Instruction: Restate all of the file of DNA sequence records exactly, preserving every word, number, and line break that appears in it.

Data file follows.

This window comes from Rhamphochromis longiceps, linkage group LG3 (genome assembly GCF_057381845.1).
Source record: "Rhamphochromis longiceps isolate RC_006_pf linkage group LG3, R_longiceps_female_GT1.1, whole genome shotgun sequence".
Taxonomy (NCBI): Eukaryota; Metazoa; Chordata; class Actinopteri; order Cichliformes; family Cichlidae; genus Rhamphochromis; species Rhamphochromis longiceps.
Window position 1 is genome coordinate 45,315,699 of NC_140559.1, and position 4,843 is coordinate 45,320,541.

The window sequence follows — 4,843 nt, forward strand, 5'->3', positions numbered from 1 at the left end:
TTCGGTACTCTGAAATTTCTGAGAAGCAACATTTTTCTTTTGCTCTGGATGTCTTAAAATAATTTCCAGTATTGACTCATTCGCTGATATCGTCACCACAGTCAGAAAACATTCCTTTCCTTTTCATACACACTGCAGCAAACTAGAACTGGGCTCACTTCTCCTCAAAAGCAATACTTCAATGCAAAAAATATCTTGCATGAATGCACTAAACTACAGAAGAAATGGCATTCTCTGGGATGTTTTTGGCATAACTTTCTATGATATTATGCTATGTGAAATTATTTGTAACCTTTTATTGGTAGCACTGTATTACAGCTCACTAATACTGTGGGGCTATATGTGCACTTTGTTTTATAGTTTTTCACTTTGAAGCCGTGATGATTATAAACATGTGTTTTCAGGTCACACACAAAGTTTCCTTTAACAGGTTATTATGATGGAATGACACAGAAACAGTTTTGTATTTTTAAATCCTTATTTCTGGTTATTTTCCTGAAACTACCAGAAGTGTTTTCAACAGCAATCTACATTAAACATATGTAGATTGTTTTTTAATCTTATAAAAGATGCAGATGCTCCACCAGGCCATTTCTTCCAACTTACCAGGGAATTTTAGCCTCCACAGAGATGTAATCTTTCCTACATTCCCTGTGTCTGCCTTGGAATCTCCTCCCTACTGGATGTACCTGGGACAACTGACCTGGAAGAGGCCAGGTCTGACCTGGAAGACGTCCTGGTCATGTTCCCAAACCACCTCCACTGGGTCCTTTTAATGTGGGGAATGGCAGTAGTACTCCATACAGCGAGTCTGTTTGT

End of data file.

This window comes from Rhamphochromis longiceps, linkage group LG3 (genome assembly GCF_057381845.1).
Source record: "Rhamphochromis longiceps isolate RC_006_pf linkage group LG3, R_longiceps_female_GT1.1, whole genome shotgun sequence".
Taxonomy (NCBI): Eukaryota; Metazoa; Chordata; class Actinopteri; order Cichliformes; family Cichlidae; genus Rhamphochromis; species Rhamphochromis longiceps.
Window position 1 is genome coordinate 45,315,699 of NC_140559.1, and position 4,843 is coordinate 45,320,541.

The window sequence follows — 4,843 nt, forward strand, 5'->3', positions numbered from 1 at the left end:
TTCGGTACTCTGAAATTTCTGAGAAGCAACATTTTTCTTTTGCTCTGGATGTCTTAAAATAATTTCCAGTATTGACTCATTCGCTGATATCGTCACCACAGTCAGAAAACATTCCTTTCCTTTTCATACACACTGCAGCAAACTAGAACTGGGCTCACTTCTCCTCAAAAGCAATACTTCAATGCAAAAAATATCTTGCATGAATGCACTAAACTACAGAAGAAATGGCATTCTCTGGGATGTTTTTGGCATAACTTTCTATGATATTATGCTATGTGAAATTATTTGTAACCTTTTATTGGTAGCACTGTATTACAGCTCACTAATACTGTGGGGCTATATGTGCACTTTGTTTTATAGTTTTTCACTTTGAAGCCGTGATGATTATAAACATGTGTTTTCAGGTCACACACAAAGTTTCCTTTAACAGGTTATTATGATGGAATGACACAGAAACAGTTTTGTATTTTTAAATCCTTATTTCTGGTTATTTTCCTGAAACTACCAGAAGTGTTTTCAACAGCAATCTACATTAAACATATGTAGATTGTTTTTTAATCTTATAAAAGATGCAGATGCTCCACCAGGCCATTTCTTCCAACTTACCAGGGAATTTTAGCCTCCACAGAGATGTAATCTTTCCTACATTCCCTGTGTCTGCCTTGGAATCTCCTCCCTACTGGATGTACCTGGGACAACTGACCTGGAAGAGGCCAGGTCTGACCTGGAAGACGTCCTGGTCATGTTCCCAAACCACCTCCACTGGGTCCTTTTAATGTGGGGAATGGCAGTAGTACTCCATACAGCGAGTCTGTTTGT